A third former executive at defunct Dubai private equity firm Abraaj Group has been accused of participating in a scheme to defraud investors of hundreds of millions of dollars, according to documents unsealed by prosecutors in New York on Friday.
The last week has seen private equity giant Terra Firma sue its former CEO, the FSCS take on shuttered investment manager Bentley-Leek, and an Italian insurer lodge a commercial fraud claim against a financial services firm that lost its U.K. authorization. Here, Law360 looks at those and other new claims in the U.K.
Investors are running out of patience with European banks failing to tackle money laundering allegations head-on, a risky approach that could damage their standing long-term, according to a report published by S&P Global Ratings.
The U.K government has piled pressure on its white collar enforcers to tackle increasingly complex crime while offering few new resources to fund the task — leaving agencies to get creative or risk falling short.
Banks in the U.K. are under pressure to sharpen their compliance procedures after a lender was slapped with an unprecedented fine for handling just £200 ($265) of tainted money linked to Egypt after an assets freeze in Britain.
Just two months after winning powers to become Europe's top anti-money laundering enforcer, the European Banking Authority has already fired a warning shot that should make lenders take notice: A marquee investigation into possible regulatory failures that allowed Danske Bank to process some €200 billion in suspicious transactions over nearly a decade without facing scrutiny.
In the last decade, changes to U.K. law have made it easier to convict large companies of gross negligence manslaughter. Organizations that fail to prevent fatal accidents can expect prosecution and significant fines, while culpable individuals risk imprisonment, say Guy Bastable and Tom McNeill of BCL Solicitors.
The sanctions enforcement action and major settlement with Standard Chartered highlights U.S. and U.K. regulators’ continued focus on compliance, and their specific attention to the lapses in internal controls that led to the alleged violations, say attorneys with Paul Hastings.
In the first case decided under the U.K. Financial Conduct Authority's new partial settlement process, Carphone Warehouse demonstrates not only the possible value of cooperating with authorities but also the cost of failing to right previous wrongs, says Syedur Rahman of Rahman Ravelli Solicitors.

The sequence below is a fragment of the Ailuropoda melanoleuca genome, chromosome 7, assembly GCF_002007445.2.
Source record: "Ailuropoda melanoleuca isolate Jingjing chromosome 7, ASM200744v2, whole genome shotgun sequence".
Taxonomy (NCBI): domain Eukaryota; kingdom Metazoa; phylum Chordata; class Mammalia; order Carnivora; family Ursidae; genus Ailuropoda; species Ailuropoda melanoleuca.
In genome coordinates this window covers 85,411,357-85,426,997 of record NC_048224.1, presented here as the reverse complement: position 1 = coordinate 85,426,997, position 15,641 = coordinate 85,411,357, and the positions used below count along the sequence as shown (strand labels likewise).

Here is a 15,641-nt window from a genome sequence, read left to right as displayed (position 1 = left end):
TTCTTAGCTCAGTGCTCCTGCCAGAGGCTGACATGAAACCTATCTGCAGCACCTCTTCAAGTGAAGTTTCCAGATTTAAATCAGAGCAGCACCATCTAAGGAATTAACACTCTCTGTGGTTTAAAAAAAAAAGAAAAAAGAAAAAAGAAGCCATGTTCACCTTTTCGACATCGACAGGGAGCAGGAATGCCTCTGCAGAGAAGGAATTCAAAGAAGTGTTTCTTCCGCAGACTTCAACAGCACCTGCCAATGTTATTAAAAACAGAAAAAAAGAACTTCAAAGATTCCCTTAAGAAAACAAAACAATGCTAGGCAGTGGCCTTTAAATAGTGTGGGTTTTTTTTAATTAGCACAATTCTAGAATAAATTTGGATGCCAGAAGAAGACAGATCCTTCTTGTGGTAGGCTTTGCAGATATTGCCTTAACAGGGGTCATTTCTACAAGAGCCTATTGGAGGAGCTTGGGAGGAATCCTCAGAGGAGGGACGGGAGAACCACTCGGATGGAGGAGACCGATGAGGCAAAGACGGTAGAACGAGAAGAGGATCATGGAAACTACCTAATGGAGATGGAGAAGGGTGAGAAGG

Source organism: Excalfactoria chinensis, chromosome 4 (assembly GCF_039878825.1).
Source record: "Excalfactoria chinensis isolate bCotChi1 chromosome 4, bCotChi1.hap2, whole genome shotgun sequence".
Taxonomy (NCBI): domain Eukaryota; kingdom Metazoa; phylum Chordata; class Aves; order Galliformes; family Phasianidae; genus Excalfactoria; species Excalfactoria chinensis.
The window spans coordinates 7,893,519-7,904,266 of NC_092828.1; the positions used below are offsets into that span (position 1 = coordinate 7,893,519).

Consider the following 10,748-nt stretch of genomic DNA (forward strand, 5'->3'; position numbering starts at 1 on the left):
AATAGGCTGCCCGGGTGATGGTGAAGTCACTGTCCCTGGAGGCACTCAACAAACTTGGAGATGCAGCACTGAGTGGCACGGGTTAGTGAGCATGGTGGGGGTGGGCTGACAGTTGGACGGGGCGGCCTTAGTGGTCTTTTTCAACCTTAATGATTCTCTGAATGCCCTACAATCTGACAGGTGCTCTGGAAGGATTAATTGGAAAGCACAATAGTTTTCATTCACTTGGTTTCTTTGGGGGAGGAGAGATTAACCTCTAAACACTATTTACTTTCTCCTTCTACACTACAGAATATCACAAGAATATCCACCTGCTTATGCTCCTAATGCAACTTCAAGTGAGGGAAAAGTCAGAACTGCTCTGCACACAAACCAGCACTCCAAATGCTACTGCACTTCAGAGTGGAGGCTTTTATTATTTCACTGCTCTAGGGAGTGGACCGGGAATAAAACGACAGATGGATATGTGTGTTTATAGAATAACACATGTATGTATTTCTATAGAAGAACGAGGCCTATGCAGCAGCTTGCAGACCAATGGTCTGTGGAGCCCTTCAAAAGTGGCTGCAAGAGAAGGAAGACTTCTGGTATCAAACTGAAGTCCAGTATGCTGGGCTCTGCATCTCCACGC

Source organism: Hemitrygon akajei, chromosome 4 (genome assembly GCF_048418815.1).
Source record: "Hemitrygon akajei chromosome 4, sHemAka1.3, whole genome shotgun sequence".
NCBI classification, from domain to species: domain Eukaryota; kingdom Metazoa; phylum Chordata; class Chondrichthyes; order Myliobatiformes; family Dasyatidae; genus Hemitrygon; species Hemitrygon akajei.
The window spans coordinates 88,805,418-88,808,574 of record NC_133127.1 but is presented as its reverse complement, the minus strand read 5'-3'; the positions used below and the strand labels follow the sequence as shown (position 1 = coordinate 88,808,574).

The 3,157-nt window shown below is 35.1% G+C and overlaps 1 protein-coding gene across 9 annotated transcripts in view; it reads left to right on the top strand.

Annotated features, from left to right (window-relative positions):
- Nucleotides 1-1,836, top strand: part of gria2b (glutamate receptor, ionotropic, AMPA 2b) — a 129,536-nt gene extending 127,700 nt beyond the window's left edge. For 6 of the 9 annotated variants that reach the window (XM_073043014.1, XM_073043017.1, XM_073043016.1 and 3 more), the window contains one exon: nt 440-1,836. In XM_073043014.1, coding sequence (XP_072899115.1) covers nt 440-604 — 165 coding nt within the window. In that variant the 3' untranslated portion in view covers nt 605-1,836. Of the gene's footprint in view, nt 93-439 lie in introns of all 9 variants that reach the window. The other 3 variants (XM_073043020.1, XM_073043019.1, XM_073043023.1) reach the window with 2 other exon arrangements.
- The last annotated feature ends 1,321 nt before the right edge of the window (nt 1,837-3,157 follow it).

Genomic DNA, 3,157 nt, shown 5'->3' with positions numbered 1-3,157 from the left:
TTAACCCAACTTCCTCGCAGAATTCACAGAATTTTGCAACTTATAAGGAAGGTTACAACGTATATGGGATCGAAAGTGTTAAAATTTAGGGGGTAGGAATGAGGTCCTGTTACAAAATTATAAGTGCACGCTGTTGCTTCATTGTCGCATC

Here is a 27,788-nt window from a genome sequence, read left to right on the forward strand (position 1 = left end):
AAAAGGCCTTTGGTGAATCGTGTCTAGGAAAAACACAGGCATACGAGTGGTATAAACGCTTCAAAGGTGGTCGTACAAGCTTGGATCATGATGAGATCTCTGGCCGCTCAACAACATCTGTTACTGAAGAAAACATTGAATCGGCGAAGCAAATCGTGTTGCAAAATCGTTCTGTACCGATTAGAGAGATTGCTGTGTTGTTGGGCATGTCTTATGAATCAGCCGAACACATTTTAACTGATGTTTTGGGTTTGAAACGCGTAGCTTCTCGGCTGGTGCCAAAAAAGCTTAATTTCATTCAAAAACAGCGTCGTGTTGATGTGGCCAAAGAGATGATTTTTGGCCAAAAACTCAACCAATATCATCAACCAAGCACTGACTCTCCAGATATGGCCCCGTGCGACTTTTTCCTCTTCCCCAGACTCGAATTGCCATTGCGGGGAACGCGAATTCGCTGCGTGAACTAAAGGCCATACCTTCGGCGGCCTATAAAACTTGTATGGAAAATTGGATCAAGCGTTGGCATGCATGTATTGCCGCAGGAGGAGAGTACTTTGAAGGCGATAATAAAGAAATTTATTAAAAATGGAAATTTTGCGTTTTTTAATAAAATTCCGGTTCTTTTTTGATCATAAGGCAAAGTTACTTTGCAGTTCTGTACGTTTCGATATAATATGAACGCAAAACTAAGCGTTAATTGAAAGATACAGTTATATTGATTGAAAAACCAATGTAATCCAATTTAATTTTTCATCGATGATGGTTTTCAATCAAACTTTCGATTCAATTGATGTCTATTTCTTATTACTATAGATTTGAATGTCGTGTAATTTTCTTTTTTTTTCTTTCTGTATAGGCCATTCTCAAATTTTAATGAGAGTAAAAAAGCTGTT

Two years after the European Union implemented its fourth directive on money laundering, an eerie silence surrounds the new rules. Jessica Sobey of Stokoe Partnership examines what might be contributing to the lack of prosecutions, and whether the financial services sector has embraced compliance.
The U.S. Chamber of Commerce is poised to neuter the European Commission's collective action proposal — intended to let EU consumers challenge corporate misconduct — with a series of debilitating amendments that the Council of the EU must fight back against, says Laura Antonini of the Consumer Education Foundation.
Last month, the U.K. House of Lords published a mostly positive review of the Bribery Act but justifiably criticized the slow pace of Serious Fraud Office investigations, says Christopher David of WilmerHale.
If governments are prepared to take radical action to address the tax avoidance practices of many large technology companies, a perfectly legitimate solution could lie in legislation disallowing the use of double tax agreements for tech royalty schemes, says George Turner of Tax Watch UK.
Because the United States scrapped the Joint Comprehensive Plan of Action, large EU companies with substantial U.S. exposure will likely suspend business with Iran, but the European Union's protective measures against U.S. sanctions should provide some comfort to smaller businesses, says Kartik Mittal of Zaiwalla & Co.
There has been considerable anxiety and speculation from companies over the annual transparency statement required by the U.K. Modern Slavery Act, but a recent tender announcement from the U.K. Home Office provides key insights into what to expect, say attorneys with Perkins Coie.
If a no-deal Brexit happens, cross-border trade in financial services between the U.K. and EU will be restricted unless the U.K. meets the EU's recently updated equivalence standards or successfully negotiates for "enhanced equivalence," says Kirsten Lapham of Ropes & Gray LLP.